How can international professionals best address the needs of persons with disabilities? It all begins with communication, and that means being direct, asking questions, and using disability-positive language.
- Be direct. People with disabilities are used to answering questions about their disabilities. Especially when determining accommodations and other logistics, it may be necessary to ask disability-related questions to ensure that the program runs smoothly. Include the individual in all “what if” discussions and accessibility planning.
- Don’t assume. Two people with similar disabilities may use different accommodations and have completely different needs. For example, one person who is deaf may use sign language interpreters while another may use lip-reading and CART translation services. The best way to avoid assumptions is to ask questions, use accommodation forms to guide the conversation, and work directly with people on their individual needs.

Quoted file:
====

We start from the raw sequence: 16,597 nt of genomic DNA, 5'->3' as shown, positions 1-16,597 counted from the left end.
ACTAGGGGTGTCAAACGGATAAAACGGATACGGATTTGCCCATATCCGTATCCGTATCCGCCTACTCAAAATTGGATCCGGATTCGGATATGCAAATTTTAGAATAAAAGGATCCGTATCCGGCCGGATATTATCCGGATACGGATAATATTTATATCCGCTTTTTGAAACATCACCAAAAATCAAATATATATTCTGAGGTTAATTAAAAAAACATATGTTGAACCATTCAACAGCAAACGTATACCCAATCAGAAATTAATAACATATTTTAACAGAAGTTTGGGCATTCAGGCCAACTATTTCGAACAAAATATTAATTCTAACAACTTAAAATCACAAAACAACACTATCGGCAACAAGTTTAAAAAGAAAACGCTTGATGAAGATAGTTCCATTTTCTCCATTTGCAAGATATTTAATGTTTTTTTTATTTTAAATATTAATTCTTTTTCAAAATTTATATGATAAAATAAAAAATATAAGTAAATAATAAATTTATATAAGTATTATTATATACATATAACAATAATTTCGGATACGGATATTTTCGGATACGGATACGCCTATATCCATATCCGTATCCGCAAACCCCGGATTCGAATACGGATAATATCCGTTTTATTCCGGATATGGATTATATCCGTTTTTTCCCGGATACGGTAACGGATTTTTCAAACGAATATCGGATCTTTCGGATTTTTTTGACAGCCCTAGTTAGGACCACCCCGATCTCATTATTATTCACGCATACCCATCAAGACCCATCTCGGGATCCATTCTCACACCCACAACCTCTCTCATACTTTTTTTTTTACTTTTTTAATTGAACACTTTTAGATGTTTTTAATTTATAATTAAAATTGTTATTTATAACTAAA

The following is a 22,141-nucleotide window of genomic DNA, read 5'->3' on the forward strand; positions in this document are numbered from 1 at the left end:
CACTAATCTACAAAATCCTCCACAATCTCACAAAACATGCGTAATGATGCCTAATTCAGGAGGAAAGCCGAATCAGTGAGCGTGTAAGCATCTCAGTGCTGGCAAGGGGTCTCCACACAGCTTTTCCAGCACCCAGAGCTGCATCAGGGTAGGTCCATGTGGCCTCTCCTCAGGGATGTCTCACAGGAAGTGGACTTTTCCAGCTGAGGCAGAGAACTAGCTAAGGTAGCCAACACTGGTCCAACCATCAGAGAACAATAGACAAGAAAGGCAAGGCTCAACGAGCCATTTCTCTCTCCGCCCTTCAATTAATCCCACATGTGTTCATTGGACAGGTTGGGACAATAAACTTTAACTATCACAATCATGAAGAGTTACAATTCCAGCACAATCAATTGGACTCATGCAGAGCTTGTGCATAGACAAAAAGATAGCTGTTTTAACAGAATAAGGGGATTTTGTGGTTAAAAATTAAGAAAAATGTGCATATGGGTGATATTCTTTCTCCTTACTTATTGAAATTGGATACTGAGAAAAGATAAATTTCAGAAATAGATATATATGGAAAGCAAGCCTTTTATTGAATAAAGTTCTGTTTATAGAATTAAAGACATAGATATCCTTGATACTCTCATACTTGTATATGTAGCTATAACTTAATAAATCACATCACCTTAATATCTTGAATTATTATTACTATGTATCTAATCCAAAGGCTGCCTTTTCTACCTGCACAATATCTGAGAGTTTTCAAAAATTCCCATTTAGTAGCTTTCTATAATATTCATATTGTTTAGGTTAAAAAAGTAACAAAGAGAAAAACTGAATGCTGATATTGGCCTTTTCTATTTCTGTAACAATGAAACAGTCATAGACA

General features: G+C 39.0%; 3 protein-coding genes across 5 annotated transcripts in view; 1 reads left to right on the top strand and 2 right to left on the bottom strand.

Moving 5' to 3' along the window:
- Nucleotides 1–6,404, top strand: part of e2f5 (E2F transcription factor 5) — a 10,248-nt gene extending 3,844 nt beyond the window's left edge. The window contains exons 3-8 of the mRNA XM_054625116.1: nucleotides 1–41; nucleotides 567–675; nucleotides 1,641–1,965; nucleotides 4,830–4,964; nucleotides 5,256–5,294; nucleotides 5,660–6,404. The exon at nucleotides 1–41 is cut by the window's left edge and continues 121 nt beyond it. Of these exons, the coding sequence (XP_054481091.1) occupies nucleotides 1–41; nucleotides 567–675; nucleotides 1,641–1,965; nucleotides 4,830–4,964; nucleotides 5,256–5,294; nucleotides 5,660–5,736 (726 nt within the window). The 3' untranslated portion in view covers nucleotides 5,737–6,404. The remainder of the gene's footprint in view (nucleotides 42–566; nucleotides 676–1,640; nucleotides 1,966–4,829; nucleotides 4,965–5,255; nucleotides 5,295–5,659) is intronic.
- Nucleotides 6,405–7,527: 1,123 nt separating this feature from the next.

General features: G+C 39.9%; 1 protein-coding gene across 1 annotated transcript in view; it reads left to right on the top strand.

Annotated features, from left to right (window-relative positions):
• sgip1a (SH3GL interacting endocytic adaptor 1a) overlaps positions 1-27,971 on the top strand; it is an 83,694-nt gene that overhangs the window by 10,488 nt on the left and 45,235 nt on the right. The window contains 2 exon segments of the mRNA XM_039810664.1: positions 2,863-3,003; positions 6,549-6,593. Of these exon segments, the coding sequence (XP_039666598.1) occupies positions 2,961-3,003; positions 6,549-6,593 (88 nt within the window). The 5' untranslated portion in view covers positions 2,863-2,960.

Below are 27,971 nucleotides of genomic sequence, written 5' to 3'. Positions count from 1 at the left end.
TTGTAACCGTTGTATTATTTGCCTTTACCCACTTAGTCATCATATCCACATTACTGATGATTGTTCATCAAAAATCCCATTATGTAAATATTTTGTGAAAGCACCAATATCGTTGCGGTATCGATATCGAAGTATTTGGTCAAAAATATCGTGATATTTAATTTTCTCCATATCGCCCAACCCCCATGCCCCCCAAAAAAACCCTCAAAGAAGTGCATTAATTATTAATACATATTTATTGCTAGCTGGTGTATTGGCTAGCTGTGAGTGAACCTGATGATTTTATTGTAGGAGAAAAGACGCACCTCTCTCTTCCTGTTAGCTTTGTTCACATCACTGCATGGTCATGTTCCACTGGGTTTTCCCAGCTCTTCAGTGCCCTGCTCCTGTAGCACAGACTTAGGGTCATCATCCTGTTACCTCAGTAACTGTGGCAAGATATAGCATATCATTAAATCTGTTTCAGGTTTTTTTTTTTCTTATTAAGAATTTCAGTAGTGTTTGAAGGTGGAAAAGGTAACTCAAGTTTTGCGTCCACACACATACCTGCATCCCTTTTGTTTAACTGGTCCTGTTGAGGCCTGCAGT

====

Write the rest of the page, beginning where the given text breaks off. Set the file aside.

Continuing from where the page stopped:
- Avoid paternalism. Professionals are experts on the international programs they run, while people with disabilities are experts on their own strengths and limitations. While it is appropriate to inform people with disabilities of potential challenges on an exchange program, it isn’t appropriate to decide for them whether or not they can address those challenges.
- Use disability-positive language. It is fine to say “person with a disability,” but terms like “challenged” and “the disabled” have fallen out of favor. Avoid negative terms such as “afflicted,” “victim,” or “confined.” For example, it is inappropriate to say a person is “confined to a wheelchair” or “wheelchair-bound.” The appropriate term is “wheelchair user” or “uses a wheelchair.